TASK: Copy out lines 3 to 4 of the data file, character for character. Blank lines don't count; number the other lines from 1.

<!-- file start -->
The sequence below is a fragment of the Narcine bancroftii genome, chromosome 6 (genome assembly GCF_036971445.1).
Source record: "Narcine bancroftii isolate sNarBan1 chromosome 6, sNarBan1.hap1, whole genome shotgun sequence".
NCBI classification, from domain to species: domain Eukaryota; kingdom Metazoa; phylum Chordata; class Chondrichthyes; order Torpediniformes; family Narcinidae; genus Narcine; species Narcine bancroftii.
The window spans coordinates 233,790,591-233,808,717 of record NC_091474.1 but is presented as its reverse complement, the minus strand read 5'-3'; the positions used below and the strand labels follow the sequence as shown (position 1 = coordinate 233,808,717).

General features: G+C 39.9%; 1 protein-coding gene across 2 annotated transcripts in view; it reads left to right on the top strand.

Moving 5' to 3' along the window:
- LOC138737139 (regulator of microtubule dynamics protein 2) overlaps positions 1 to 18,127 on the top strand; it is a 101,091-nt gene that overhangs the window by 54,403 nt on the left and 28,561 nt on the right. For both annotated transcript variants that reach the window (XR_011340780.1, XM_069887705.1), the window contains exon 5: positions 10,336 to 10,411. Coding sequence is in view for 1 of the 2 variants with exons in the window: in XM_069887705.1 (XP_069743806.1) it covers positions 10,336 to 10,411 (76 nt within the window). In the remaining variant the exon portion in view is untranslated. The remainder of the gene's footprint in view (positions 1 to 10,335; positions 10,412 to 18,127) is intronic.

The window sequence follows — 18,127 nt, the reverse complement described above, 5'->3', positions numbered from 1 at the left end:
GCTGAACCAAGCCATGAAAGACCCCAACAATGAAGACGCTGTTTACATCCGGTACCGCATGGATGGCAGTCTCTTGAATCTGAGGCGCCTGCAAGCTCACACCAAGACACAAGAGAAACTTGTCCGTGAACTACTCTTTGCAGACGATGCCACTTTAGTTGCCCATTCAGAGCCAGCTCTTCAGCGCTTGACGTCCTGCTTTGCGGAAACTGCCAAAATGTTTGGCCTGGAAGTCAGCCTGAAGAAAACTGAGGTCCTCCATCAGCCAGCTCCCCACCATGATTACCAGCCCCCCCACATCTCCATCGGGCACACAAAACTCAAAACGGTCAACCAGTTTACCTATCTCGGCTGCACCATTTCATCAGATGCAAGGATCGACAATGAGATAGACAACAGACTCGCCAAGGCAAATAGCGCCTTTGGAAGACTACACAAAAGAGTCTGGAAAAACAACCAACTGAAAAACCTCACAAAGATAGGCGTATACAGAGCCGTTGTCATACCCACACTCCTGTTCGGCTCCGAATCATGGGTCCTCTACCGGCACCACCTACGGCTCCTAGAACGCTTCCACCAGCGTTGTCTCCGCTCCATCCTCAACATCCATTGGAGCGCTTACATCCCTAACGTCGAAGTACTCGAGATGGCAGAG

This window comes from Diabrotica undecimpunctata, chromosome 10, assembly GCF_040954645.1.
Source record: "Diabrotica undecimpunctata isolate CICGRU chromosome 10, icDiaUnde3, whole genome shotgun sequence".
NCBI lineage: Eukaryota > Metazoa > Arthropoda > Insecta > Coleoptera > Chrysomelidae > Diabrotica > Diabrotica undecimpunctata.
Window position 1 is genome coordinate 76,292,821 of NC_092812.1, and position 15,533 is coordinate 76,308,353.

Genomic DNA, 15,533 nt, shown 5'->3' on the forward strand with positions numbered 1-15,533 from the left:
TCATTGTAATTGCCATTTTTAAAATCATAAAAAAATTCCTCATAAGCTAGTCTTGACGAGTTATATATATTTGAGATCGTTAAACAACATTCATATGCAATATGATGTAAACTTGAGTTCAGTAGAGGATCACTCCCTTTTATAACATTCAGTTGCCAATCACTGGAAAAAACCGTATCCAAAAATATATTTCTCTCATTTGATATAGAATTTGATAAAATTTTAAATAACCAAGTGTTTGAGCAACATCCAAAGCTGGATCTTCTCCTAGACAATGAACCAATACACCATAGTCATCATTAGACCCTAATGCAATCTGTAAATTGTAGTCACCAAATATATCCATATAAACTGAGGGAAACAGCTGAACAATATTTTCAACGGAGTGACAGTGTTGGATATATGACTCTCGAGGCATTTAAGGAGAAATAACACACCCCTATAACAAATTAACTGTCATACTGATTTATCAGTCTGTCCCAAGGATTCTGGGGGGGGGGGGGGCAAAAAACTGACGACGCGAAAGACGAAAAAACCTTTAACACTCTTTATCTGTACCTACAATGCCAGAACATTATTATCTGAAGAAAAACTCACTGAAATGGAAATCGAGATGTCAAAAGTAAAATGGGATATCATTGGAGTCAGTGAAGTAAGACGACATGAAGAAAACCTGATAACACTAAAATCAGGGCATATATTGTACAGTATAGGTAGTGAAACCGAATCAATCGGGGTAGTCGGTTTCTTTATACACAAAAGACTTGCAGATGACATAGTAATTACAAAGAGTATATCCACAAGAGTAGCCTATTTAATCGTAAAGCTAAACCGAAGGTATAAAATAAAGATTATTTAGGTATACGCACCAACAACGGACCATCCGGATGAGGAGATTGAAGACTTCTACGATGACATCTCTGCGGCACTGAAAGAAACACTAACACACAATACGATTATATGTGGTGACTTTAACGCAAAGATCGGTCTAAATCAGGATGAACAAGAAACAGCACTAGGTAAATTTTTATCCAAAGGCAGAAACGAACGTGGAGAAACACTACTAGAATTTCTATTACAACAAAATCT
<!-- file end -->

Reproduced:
NCBI classification, from domain to species: domain Eukaryota; kingdom Metazoa; phylum Chordata; class Chondrichthyes; order Torpediniformes; family Narcinidae; genus Narcine; species Narcine bancroftii.
The window spans coordinates 233,790,591-233,808,717 of record NC_091474.1 but is presented as its reverse complement, the minus strand read 5'-3'; the positions used below and the strand labels follow the sequence as shown (position 1 = coordinate 233,808,717).